Pad Kee Mao

soak

1 lbs of dried rice noodles

chop

4 cloves of garlic
1 small red onion
2 bell peppers
3 tomatoes (in wedges)
1 jalapeno
1/2 cup of basil

mix

2 Tablespoon light soy sauce
1 Tablespoon dark (sweet) soy sauce
1 teaspoon Oyster (mushroom) sauce
1 Tablespoon Sugar

garnish

1 lime (juice)
2 green onions, chopped

Rice noodles are all a little different so they should be prepared according to package directions. If they are the tiny ones it is usually better to soak them in cold water for 30 minutes and the drain before adding to the stir fry. If they are big ones you can cook them more like Italian pasta, over boiling water. If you are unsure, bring the water to a boil, add the noodles and turn off the heat. Check every couple minutes until they are nearly al dente.

Heat your wok or skillet up to very hot and add cooking oil. You want a piece of onion to sizzle on contact. First add the onion and cook until it just starts to change color. Next, add the peppers and the garlic and cook for another minute. Add the tomato and stir fry for 1 minutes. Run cold water through the noodles and add them in bunches to the pan. Keep flipping in between every bunch to get everything well distributed. Once all the noodles are in add the sauce mix. After the noodles add the basil. Remove from heat and serve with a wedge of lime and green onions.

Enjoy!

Lard Na (formally Larb Na)

*Note I originally posted this as Larb Na do to some confusion with different cookbooks. Thai girl was nice enough to finally put the matter to rest and tell me what was what.

Over the weekend we went to see Synecdoche, New York at a movie theater in far north Austin. Since we were already up there we also stopped at the giant Asian Grocery Store. They have a ton of vegan stuff, not to mention tons of different kinds of noodles, sauces, rice, produce, and random things. I could spend all day there but we were in a hurry to get to the (very good) movie so I was rushing around throwing canned fake duck and trying to find annetto seeds. It was an intense trip.

The next day I thought about making soup but I was really hungry so I made the old Thai standby, Lard Na. Like Pad See Eww this is a recipe that I can make with nearly any ingredients in about 10 minutes. It is a great recipe that works with any greens that you have on hand, even broccoli. Here is how I made it this time:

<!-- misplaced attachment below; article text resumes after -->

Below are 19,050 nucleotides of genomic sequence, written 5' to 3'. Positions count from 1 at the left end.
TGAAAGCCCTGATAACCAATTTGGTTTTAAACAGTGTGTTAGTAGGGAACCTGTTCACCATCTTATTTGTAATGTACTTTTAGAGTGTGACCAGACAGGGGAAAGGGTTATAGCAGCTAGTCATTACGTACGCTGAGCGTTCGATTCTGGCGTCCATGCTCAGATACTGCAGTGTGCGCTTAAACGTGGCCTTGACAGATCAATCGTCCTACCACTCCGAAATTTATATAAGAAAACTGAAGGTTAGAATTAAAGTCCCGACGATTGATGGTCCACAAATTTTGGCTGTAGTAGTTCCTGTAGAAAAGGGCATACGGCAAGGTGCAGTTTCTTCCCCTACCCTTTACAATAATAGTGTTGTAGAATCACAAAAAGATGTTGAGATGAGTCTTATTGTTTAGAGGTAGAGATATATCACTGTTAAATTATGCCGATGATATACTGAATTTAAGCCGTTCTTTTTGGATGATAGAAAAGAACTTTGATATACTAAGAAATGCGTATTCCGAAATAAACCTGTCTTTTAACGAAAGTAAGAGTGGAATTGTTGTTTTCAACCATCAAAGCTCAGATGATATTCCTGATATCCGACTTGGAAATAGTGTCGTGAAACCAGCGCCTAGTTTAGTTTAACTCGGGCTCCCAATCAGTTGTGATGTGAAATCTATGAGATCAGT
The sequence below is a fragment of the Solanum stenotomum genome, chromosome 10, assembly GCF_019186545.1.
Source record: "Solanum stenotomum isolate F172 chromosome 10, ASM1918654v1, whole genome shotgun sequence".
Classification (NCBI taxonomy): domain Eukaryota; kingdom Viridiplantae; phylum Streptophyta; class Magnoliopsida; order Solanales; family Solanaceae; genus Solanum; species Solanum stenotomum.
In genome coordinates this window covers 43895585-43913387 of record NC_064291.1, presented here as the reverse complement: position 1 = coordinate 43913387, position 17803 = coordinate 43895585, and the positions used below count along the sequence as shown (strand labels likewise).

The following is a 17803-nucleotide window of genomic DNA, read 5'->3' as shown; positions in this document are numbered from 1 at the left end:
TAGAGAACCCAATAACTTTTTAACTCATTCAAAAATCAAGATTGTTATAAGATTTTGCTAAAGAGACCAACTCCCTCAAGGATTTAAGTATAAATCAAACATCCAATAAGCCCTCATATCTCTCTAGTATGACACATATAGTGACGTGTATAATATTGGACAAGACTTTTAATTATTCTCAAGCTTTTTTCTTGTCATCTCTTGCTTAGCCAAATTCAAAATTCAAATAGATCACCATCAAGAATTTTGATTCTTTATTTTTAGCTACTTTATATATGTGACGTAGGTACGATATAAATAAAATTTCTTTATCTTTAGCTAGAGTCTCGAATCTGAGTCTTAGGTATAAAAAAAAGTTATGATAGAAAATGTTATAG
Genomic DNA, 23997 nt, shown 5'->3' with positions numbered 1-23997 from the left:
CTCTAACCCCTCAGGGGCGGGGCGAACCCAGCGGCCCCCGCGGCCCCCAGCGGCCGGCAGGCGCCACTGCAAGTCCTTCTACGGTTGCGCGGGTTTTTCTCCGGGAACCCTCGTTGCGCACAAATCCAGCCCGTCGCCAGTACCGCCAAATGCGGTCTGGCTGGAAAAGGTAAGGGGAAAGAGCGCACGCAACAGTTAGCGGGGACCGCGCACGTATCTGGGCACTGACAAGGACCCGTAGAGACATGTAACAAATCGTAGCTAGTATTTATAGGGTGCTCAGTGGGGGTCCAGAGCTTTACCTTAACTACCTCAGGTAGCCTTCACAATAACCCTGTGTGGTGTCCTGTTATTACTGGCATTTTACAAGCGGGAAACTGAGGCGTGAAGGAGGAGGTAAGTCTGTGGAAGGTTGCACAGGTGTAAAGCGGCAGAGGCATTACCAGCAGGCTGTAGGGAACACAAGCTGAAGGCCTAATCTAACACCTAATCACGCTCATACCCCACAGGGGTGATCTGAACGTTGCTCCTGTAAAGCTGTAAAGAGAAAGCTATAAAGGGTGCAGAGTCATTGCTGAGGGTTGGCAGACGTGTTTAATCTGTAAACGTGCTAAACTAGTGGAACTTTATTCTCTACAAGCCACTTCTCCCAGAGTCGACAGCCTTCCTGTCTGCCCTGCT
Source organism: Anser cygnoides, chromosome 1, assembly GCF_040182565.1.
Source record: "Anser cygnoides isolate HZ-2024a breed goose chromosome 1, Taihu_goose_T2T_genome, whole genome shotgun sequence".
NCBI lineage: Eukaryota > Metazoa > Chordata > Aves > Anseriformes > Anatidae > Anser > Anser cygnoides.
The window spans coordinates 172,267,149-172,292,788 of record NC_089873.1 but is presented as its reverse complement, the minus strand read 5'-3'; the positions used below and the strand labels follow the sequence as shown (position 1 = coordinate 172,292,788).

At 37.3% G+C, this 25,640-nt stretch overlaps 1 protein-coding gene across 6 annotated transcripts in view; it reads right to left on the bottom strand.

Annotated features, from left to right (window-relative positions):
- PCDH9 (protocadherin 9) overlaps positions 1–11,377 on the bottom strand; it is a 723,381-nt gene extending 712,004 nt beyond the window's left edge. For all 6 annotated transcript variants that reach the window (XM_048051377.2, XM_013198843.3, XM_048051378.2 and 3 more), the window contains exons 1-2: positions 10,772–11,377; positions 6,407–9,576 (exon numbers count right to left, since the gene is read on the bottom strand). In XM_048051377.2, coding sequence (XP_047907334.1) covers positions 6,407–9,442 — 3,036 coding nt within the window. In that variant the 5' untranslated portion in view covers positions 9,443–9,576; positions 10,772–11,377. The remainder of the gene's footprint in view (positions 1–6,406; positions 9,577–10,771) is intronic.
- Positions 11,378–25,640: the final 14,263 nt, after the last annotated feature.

1 lbs Rice Noodles
3 TBSP peanut oil
1 lbs tofu, drained and pressed
4 cloves garlic, chopped
1 bunch of greens (I used Kale and cabbage it was great)
1 TBSP sugar
2 TBSP vegetarian fish sauce (or more soy sauce)
1 TBSP Nama Shoyu (or soy sauce)
1 TBSP miso (or Thai fermented soy bean paste if you have it)
1 TBSP cornstarch mixed with 1 cup of broth (or water)
pepper

First cook the noodles according to the package directions until soft but not over done. Rice Noodles are cooked different depending on how thick the noodle is. Often you can bring water to a boil, take it off the burner, and just soak the noodles until they are soft. The key is to drain them as soon as they are done or they will turn to mush. Make sure all of your ingrdiants are ready to go before you start stir-frying and have plates ready as well.

Start a wok or large saute pan on high heat with 1 TBSP of oil. Stir-fry the cooked noodles for a couple of minutes until they are golden. Be careful to toss the noodles and turn them rather than stirring because you don’t want to break them up. Spread the noodles among the dinner plates. Add the remaining 2 TBSP of oil and garlic and saute for a minute or less. Add the tofu and sear against the side of the pan. Cook for about 2 minutes. Add the greens, the sugar, the fish sauce, the shoyu, and the miso and cook until the greens are just starting to wilt. Stir in the cornstarch mixture and cover for about 30 seconds. Uncover and stir and cook a couple more minutes to let the gravy thicken if you desire. If you can’t wait then scoop it out, toss on top of the noodles, mix together and Enjoy!